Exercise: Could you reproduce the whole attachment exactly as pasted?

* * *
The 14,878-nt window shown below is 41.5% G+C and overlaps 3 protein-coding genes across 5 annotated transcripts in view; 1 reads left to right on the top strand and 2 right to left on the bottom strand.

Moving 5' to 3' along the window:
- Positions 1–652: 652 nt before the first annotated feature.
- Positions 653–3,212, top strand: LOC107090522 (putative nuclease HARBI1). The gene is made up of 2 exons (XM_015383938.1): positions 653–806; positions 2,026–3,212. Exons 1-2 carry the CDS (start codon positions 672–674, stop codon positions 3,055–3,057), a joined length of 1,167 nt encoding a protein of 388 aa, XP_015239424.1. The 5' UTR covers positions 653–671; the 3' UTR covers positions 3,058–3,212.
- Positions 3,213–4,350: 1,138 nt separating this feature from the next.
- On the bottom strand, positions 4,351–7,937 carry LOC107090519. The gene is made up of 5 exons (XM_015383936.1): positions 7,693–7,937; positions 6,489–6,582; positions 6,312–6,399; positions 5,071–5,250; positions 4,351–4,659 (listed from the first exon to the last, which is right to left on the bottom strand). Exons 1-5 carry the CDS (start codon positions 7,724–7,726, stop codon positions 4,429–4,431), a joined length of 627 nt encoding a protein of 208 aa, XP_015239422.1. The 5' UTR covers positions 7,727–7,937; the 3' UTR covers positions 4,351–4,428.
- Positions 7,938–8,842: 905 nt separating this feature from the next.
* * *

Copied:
The 14,878-nt window shown below is 41.5% G+C and overlaps 3 protein-coding genes across 5 annotated transcripts in view; 1 reads left to right on the top strand and 2 right to left on the bottom strand.

Moving 5' to 3' along the window:
- Positions 1–652: 652 nt before the first annotated feature.
- Positions 653–3,212, top strand: LOC107090522 (putative nuclease HARBI1). The gene is made up of 2 exons (XM_015383938.1): positions 653–806; positions 2,026–3,212. Exons 1-2 carry the CDS (start codon positions 672–674, stop codon positions 3,055–3,057), a joined length of 1,167 nt encoding a protein of 388 aa, XP_015239424.1. The 5' UTR covers positions 653–671; the 3' UTR covers positions 3,058–3,212.
- Positions 3,213–4,350: 1,138 nt separating this feature from the next.
- On the bottom strand, positions 4,351–7,937 carry LOC107090519. The gene is made up of 5 exons (XM_015383936.1): positions 7,693–7,937; positions 6,489–6,582; positions 6,312–6,399; positions 5,071–5,250; positions 4,351–4,659 (listed from the first exon to the last, which is right to left on the bottom strand). Exons 1-5 carry the CDS (start codon positions 7,724–7,726, stop codon positions 4,429–4,431), a joined length of 627 nt encoding a protein of 208 aa, XP_015239422.1. The 5' UTR covers positions 7,727–7,937; the 3' UTR covers positions 4,351–4,428.
- Positions 7,938–8,842: 905 nt separating this feature from the next.